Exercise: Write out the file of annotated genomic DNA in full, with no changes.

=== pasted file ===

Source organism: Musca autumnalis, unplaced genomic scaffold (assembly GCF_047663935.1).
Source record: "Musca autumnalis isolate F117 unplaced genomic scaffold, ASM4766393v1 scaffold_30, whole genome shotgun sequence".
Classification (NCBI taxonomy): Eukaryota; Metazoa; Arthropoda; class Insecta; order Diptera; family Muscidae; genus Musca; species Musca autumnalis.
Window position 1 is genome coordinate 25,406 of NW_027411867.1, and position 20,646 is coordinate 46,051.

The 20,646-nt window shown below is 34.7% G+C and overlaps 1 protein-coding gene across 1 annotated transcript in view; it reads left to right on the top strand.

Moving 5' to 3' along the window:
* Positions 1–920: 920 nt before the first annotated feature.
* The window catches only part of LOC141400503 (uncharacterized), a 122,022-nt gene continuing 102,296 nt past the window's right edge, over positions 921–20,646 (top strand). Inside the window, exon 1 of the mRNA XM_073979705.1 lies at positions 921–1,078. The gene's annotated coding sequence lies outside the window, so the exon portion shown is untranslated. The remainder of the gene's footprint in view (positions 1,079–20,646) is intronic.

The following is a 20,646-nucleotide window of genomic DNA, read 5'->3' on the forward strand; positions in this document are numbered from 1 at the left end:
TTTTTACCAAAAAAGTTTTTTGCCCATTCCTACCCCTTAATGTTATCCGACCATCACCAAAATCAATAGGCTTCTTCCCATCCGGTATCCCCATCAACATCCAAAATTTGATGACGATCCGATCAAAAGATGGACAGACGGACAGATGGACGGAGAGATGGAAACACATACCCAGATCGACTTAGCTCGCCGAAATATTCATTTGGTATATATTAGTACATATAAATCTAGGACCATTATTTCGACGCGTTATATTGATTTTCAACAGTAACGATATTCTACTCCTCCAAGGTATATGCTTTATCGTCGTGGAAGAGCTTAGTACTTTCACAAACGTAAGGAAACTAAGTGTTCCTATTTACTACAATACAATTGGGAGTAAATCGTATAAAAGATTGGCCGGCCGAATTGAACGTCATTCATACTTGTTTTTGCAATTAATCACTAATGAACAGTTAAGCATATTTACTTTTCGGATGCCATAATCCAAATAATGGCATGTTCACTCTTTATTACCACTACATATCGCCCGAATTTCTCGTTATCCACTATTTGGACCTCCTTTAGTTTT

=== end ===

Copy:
Source organism: Musca autumnalis, unplaced genomic scaffold (assembly GCF_047663935.1).
Source record: "Musca autumnalis isolate F117 unplaced genomic scaffold, ASM4766393v1 scaffold_30, whole genome shotgun sequence".
Classification (NCBI taxonomy): Eukaryota; Metazoa; Arthropoda; class Insecta; order Diptera; family Muscidae; genus Musca; species Musca autumnalis.
Window position 1 is genome coordinate 25,406 of NW_027411867.1, and position 20,646 is coordinate 46,051.

The 20,646-nt window shown below is 34.7% G+C and overlaps 1 protein-coding gene across 1 annotated transcript in view; it reads left to right on the top strand.

Moving 5' to 3' along the window:
* Positions 1–920: 920 nt before the first annotated feature.
* The window catches only part of LOC141400503 (uncharacterized), a 122,022-nt gene continuing 102,296 nt past the window's right edge, over positions 921–20,646 (top strand). Inside the window, exon 1 of the mRNA XM_073979705.1 lies at positions 921–1,078. The gene's annotated coding sequence lies outside the window, so the exon portion shown is untranslated. The remainder of the gene's footprint in view (positions 1,079–20,646) is intronic.

The following is a 20,646-nucleotide window of genomic DNA, read 5'->3' on the forward strand; positions in this document are numbered from 1 at the left end:
TTTTTACCAAAAAAGTTTTTTGCCCATTCCTACCCCTTAATGTTATCCGACCATCACCAAAATCAATAGGCTTCTTCCCATCCGGTATCCCCATCAACATCCAAAATTTGATGACGATCCGATCAAAAGATGGACAGACGGACAGATGGACGGAGAGATGGAAACACATACCCAGATCGACTTAGCTCGCCGAAATATTCATTTGGTATATATTAGTACATATAAATCTAGGACCATTATTTCGACGCGTTATATTGATTTTCAACAGTAACGATATTCTACTCCTCCAAGGTATATGCTTTATCGTCGTGGAAGAGCTTAGTACTTTCACAAACGTAAGGAAACTAAGTGTTCCTATTTACTACAATACAATTGGGAGTAAATCGTATAAAAGATTGGCCGGCCGAATTGAACGTCATTCATACTTGTTTTTGCAATTAATCACTAATGAACAGTTAAGCATATTTACTTTTCGGATGCCATAATCCAAATAATGGCATGTTCACTCTTTATTACCACTACATATCGCCCGAATTTCTCGTTATCCACTATTTGGACCTCCTTTAGTTTT